Alexandra Zagbayou ‘10
“What happens to a dream deferred?” asked Langston Hughes. A dream deferred led me, while still in high school, to settle on becoming a corporate lawyer. I was 17 years old when I informed my high school math teacher and close mentor that I was interested in pursuing a career in education. Although I was uncertain of the exact role I wanted to play, I realized from my volunteer experience that I enjoyed tutoring and mentoring students, and loved watching my peers gain confidence in their academic skills. Though my teacher agreed I was good with students, she was not enthusiastic about my decision. In her mind, I was far too bright to become an educator. She instead urged me to pursue a career with more prestige and financial reward. With that in mind, I hid my dream of becoming an educator from everyone and, most importantly, from myself—that is, until I became involved with APPLES.
After high school, I enrolled at UNC-Chapel Hill with the intention of majoring in business in order to ensure a successful career. My first year was filled with math intensive prerequisite classes for the Kenan-Flagler Business School that I couldn’t bear attending; yet, I pushed through. Then, serendipitously, my resident advisor, a business major grooming me to become a candidate for Kenan-Flagler, encouraged me to apply for an APPLES alternative spring break (ASB) experience. To this day, my decision to apply remains the best and most important decision of my college career.
As a sophomore applying for an alternative spring break, I couldn’t have imagined the impact APPLES would have on my life. My goal was simply to do something meaningful over spring break and potentially expand my circle of friends. To my surprise, participating in an alternative break changed my life. For the first time, I was forced to challenge my understanding of community service. I was asked to have honest, yet painful and difficult conversations about race, class and gender. I was encouraged to question salient assumptions I had internalized through my upbringing. I was constantly asked to question who I was, what I stood for and how I intended to use my skills to meet the needs of my community. What started as a simple spring break adventure quickly turned into an opportunity to rediscover a lost passion and to test its limits.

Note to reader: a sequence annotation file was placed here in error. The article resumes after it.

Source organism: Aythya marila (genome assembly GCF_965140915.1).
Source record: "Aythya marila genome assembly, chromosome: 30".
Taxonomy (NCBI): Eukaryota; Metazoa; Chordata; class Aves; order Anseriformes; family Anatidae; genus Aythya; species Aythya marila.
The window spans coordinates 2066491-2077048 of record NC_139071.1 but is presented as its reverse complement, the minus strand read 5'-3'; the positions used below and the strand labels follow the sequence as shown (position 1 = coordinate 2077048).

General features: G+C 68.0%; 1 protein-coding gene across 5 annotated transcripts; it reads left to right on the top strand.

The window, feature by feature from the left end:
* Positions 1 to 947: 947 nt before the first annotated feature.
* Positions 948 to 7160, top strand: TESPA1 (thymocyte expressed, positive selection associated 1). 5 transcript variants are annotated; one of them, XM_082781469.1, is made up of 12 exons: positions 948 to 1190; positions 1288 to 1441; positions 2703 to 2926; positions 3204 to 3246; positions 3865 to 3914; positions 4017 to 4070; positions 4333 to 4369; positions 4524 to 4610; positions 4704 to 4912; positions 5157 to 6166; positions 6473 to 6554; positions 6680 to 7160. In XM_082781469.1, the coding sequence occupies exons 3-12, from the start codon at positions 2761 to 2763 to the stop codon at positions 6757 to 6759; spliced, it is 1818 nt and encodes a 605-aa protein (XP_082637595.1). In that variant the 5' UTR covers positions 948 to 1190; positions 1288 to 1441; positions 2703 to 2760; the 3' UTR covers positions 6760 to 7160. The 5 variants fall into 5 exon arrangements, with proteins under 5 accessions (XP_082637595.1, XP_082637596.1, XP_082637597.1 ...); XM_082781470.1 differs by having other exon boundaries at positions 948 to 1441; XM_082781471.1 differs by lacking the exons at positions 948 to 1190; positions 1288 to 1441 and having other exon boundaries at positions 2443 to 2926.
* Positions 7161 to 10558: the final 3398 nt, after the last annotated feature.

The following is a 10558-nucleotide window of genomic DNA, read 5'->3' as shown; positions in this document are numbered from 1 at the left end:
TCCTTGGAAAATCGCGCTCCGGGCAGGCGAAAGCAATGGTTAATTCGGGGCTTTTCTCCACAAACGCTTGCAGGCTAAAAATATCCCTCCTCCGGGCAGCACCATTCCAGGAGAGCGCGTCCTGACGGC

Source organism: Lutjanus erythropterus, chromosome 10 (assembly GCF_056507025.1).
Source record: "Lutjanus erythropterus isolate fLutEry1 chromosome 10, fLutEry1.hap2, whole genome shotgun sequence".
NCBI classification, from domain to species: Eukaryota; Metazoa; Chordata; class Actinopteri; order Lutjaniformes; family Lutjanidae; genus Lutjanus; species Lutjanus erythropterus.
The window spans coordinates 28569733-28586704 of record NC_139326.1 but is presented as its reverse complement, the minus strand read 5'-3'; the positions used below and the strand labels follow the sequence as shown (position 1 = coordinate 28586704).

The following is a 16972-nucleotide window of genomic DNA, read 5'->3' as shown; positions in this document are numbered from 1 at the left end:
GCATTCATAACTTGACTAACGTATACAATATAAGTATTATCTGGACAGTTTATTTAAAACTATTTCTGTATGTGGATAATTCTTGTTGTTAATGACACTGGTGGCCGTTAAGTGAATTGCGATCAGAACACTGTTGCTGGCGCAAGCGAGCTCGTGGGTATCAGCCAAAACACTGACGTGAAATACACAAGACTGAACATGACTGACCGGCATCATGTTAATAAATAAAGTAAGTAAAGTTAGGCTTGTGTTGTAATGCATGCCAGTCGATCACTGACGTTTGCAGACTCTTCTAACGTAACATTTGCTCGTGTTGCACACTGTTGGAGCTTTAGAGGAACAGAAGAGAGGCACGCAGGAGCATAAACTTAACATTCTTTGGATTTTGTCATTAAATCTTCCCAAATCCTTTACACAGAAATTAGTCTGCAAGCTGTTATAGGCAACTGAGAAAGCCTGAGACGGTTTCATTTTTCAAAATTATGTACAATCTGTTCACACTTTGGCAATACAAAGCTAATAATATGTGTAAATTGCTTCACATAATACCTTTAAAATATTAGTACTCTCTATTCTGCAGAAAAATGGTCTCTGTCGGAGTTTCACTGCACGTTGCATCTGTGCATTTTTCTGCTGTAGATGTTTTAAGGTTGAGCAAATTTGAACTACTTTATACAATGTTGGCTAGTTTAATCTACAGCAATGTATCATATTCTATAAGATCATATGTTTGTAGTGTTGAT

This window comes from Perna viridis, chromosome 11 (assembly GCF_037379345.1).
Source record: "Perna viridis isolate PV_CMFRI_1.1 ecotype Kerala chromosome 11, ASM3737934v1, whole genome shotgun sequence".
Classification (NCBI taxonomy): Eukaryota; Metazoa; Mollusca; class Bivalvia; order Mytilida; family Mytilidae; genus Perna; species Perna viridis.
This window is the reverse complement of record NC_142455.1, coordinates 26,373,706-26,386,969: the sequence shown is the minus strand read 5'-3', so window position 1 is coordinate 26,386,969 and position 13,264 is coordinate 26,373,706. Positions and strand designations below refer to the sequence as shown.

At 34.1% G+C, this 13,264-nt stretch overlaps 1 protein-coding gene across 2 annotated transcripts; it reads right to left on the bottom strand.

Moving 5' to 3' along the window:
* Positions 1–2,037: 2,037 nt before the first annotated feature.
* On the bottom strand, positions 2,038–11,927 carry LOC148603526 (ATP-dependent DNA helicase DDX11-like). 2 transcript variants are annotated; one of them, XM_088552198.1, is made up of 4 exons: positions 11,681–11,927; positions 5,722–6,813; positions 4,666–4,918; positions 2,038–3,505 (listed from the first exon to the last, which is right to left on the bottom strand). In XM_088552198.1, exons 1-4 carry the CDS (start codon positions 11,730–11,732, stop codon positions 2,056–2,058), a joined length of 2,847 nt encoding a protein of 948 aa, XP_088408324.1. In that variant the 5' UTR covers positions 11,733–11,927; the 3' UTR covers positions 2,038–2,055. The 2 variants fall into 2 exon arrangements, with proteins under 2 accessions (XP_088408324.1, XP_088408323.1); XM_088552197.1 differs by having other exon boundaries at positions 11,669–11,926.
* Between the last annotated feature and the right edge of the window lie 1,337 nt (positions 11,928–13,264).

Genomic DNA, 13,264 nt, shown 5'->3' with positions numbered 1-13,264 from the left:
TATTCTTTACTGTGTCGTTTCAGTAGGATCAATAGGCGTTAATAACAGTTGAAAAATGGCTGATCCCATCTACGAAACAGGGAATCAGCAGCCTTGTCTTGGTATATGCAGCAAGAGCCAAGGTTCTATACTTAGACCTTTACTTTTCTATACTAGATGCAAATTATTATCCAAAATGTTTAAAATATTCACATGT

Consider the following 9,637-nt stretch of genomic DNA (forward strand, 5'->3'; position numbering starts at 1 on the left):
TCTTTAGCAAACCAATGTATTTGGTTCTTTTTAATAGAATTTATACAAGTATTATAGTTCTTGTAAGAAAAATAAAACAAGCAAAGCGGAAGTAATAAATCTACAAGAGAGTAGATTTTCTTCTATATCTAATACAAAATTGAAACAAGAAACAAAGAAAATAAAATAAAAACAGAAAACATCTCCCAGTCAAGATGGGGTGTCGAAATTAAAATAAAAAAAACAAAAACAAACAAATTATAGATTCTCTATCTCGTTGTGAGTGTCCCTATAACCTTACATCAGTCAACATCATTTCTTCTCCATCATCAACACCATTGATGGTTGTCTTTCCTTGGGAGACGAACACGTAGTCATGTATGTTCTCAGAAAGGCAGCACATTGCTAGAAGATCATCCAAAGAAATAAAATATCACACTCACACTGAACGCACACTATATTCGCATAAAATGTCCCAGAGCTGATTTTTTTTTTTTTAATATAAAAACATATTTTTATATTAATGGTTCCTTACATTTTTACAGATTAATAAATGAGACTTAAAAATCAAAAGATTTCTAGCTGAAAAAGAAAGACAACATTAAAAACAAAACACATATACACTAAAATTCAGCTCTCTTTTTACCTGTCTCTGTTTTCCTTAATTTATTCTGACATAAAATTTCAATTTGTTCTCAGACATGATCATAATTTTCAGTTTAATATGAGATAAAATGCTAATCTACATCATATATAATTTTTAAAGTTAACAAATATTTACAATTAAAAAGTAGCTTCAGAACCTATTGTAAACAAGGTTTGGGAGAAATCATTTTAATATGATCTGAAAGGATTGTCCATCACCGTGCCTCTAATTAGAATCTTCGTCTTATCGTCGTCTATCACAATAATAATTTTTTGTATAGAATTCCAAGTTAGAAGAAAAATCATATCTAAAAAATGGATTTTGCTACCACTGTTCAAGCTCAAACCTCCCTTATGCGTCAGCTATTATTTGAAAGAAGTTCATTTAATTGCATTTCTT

I returned from my civil rights alternative break to Dearborn, Mich. inspired to become a break leader. Leading the 2009 ASB civil rights break was the highlight of my collegiate career and being selected to serve as an ASB co-chair my senior year was an incredible honor. My APPLES experience single-handedly enabled me to find my own voice and agency in promoting social change, taught me how to work with communities, exposed me to the transformative and inspiring power of servant leadership and ultimately gave me the confidence to pursue a career in the field of education. With such fond memories of my APPLES journey, I am delighted to co-lead the inaugural APPLES Alumni Alternative Break in May of 2012. This experience, which APPLES hopes to be the first of many, will bring together APPLES alumni for a Memorial Day weekend service experience to a disaster stricken area of North Carolina. As director of Student U’s High School Program, I constantly look to my participation with APPLES for inspiration and guidance. From personal experience, I am aware of the dangers of deferred dreams and I hope to always apply the skills I learned from APPLES. I strive to create an APPLES-like environment that inspires and challenges the students I work with daily to make a difference in their community while also giving them the skills they need to make their dreams come true.